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# Which element has a higher 3rd ionization energy, Al or Mg? Why?

Magnesium!

There is also an alternative way to approach this that is a bit different but builds on core principles you've been taught in General Chemistry, and distinguishes between the magnitude of increase in ionization energy:

- according to when one examines the ##Z_(eff)##
- according to when one goes against the .

As stefan mentions, knowing the electron configurations is a great idea for this question; it helps accompany how you visualize the electron distributions.

**THIRD IONIZATION ENERGY**

Just as the **first** ionization energy involves removing the **first** electron from the **highest** energy orbital, the **third** ionization energy involves removing a **third** electron from the **highest** energy orbital.

How might one express this? Well, if we let more "##Delta##" mean the application of heat and ##M## be a general metal:

##M(g) + Delta -> cancel(M^(+)(g)) + e^(-)## ##cancel(M^(+)(g)) + Delta -> cancel(M^(2+)(g)) + e^(-)## ##cancel(M^(2+)(g)) + Delta -> M^(3+)(g) + e^(-)## ##"---------------------------------"## ##M(g) + Delta -> M^(3+)(g) + 3e^(-)##

**The question is, which element is less likely to be dandy with losing an electron?**

**ELECTRON CONFIGURATIONS & OCTETS**

If you write out the electron configurations, note that ##Mg## and ##Al## are adjacent on the third period/row, and so the answer would have something to do with either the ##Z_(eff)## or a more substantial effect. Let's see...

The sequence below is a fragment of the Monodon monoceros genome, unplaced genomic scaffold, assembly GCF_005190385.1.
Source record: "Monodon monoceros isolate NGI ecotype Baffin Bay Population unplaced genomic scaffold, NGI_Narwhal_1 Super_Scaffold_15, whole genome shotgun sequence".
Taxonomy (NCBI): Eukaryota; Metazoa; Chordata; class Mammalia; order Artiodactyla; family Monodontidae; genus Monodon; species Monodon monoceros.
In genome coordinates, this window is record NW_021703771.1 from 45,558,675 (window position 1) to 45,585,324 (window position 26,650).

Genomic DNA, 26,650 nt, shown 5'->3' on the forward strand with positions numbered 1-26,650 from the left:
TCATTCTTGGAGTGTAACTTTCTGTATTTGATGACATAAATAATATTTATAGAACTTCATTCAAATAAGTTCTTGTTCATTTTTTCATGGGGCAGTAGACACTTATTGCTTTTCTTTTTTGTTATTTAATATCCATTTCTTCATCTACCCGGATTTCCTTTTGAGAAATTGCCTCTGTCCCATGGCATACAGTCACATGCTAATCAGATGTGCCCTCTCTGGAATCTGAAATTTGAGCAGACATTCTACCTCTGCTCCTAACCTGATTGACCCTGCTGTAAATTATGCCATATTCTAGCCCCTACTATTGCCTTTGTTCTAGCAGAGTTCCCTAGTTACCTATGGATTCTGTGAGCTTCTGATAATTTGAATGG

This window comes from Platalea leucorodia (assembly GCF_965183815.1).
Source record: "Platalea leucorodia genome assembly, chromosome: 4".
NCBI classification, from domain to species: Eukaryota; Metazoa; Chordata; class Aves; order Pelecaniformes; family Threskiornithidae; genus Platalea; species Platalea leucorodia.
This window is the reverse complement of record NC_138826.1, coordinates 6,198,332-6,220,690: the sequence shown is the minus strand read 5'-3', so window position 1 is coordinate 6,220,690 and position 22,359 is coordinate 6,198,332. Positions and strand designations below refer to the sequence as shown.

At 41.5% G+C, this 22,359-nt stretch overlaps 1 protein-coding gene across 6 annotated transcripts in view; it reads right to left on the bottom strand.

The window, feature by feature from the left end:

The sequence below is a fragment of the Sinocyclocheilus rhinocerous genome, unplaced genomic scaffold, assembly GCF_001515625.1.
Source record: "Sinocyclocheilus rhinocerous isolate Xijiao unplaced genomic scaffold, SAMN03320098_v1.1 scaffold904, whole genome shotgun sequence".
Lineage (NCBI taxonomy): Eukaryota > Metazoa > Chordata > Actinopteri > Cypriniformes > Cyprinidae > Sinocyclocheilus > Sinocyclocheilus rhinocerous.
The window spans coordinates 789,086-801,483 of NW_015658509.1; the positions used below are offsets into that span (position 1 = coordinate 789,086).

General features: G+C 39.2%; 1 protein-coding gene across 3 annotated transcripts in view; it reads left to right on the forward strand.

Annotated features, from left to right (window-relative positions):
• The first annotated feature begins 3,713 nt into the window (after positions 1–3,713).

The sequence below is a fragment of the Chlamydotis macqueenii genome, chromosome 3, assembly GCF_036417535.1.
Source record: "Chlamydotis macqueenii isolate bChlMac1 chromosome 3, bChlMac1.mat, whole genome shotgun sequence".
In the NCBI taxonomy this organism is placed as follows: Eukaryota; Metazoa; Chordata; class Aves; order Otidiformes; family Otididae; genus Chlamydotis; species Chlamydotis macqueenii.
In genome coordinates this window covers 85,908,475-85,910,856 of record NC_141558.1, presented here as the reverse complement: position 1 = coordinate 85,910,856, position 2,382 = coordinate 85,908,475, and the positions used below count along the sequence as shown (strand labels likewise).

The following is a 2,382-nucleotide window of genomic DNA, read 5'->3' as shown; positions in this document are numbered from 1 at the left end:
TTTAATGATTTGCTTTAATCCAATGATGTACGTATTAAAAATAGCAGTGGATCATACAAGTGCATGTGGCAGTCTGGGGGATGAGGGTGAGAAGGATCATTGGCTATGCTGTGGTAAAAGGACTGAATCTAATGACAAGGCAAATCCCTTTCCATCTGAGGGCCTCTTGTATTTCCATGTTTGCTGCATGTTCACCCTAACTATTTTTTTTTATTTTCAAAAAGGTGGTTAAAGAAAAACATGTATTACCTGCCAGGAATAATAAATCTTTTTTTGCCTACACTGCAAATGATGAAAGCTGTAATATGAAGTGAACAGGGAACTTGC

##Mg##: ##1s^2 2s^2 2p^6 3s^2## ##Al##: ##1s^2 2s^2 2p^6 3s^2 3p^1##

or...

##Mg##: ##[Ne] 3s^2## ##Al##: ##[Ne] 3s^2 3p^1##

**Well, if we remove THREE electrons from each of these metals...**

...what we end up doing after removing the third electron is turning ##Al## into a ##Ne##-like cation. That's pretty favorable, because it gives the atom an **octet**, which you've been taught is in line with **stability** and **fairly inert qualities**. That's why the common oxidation state for ##Al## is ##Al^(3+)##.

However, with ##Mg##, what you end up doing is trying to remove the third electron from ##Mg^(2+)##, **which is already** ##\mathbf(Ne)## **-like**. That disrupts the stable octet it already has, and is unfavorable.

Hence, we would expect **a drastic increase in the third ionization energy of** ##\mathbf(Mg)## **compared to that of** ##\mathbf(Al)##, and there is!

##"IE"_(Mg)^((2)) = "1450.6 kJ/mol"## ##"IE"_(Mg)^((3)) = color(blue)("7732.6 kJ/mol")##

##"IE"_(Al)^((2)) = "1816.6 kJ/mol"## ##"IE"_(Al)^((3)) = color(blue)("2744.7 kJ/mol")##